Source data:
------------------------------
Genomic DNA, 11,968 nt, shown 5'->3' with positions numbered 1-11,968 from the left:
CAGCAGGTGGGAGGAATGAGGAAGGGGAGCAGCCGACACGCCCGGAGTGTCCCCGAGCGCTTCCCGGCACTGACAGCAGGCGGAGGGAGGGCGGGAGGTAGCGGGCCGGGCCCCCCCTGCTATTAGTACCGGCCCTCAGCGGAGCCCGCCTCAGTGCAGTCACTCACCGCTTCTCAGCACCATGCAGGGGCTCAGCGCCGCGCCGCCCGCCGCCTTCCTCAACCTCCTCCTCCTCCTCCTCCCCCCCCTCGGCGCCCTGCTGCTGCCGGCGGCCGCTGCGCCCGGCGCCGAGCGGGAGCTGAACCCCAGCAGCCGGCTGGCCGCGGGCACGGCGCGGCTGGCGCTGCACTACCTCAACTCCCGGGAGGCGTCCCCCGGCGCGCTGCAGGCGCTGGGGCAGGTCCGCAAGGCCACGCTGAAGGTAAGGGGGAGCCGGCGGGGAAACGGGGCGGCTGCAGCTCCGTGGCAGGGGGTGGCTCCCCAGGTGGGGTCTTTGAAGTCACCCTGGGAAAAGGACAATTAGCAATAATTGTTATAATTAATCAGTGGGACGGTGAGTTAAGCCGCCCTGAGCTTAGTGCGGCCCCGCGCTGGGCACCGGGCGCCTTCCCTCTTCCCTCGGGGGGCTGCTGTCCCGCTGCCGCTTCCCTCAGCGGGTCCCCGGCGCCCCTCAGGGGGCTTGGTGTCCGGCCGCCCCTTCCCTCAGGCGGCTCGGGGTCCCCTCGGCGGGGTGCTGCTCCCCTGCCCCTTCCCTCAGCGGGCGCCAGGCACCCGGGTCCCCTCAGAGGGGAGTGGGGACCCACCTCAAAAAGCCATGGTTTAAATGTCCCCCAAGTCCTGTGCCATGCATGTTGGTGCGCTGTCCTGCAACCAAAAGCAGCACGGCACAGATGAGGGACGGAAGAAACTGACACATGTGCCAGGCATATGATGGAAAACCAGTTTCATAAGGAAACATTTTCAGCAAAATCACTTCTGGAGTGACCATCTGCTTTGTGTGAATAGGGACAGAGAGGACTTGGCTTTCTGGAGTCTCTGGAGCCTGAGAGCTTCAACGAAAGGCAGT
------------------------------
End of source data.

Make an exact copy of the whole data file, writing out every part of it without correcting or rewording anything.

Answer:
Genomic DNA, 11,968 nt, shown 5'->3' with positions numbered 1-11,968 from the left:
CAGCAGGTGGGAGGAATGAGGAAGGGGAGCAGCCGACACGCCCGGAGTGTCCCCGAGCGCTTCCCGGCACTGACAGCAGGCGGAGGGAGGGCGGGAGGTAGCGGGCCGGGCCCCCCCTGCTATTAGTACCGGCCCTCAGCGGAGCCCGCCTCAGTGCAGTCACTCACCGCTTCTCAGCACCATGCAGGGGCTCAGCGCCGCGCCGCCCGCCGCCTTCCTCAACCTCCTCCTCCTCCTCCTCCCCCCCCTCGGCGCCCTGCTGCTGCCGGCGGCCGCTGCGCCCGGCGCCGAGCGGGAGCTGAACCCCAGCAGCCGGCTGGCCGCGGGCACGGCGCGGCTGGCGCTGCACTACCTCAACTCCCGGGAGGCGTCCCCCGGCGCGCTGCAGGCGCTGGGGCAGGTCCGCAAGGCCACGCTGAAGGTAAGGGGGAGCCGGCGGGGAAACGGGGCGGCTGCAGCTCCGTGGCAGGGGGTGGCTCCCCAGGTGGGGTCTTTGAAGTCACCCTGGGAAAAGGACAATTAGCAATAATTGTTATAATTAATCAGTGGGACGGTGAGTTAAGCCGCCCTGAGCTTAGTGCGGCCCCGCGCTGGGCACCGGGCGCCTTCCCTCTTCCCTCGGGGGGCTGCTGTCCCGCTGCCGCTTCCCTCAGCGGGTCCCCGGCGCCCCTCAGGGGGCTTGGTGTCCGGCCGCCCCTTCCCTCAGGCGGCTCGGGGTCCCCTCGGCGGGGTGCTGCTCCCCTGCCCCTTCCCTCAGCGGGCGCCAGGCACCCGGGTCCCCTCAGAGGGGAGTGGGGACCCACCTCAAAAAGCCATGGTTTAAATGTCCCCCAAGTCCTGTGCCATGCATGTTGGTGCGCTGTCCTGCAACCAAAAGCAGCACGGCACAGATGAGGGACGGAAGAAACTGACACATGTGCCAGGCATATGATGGAAAACCAGTTTCATAAGGAAACATTTTCAGCAAAATCACTTCTGGAGTGACCATCTGCTTTGTGTGAATAGGGACAGAGAGGACTTGGCTTTCTGGAGTCTCTGGAGCCTGAGAGCTTCAACGAAAGGCAGT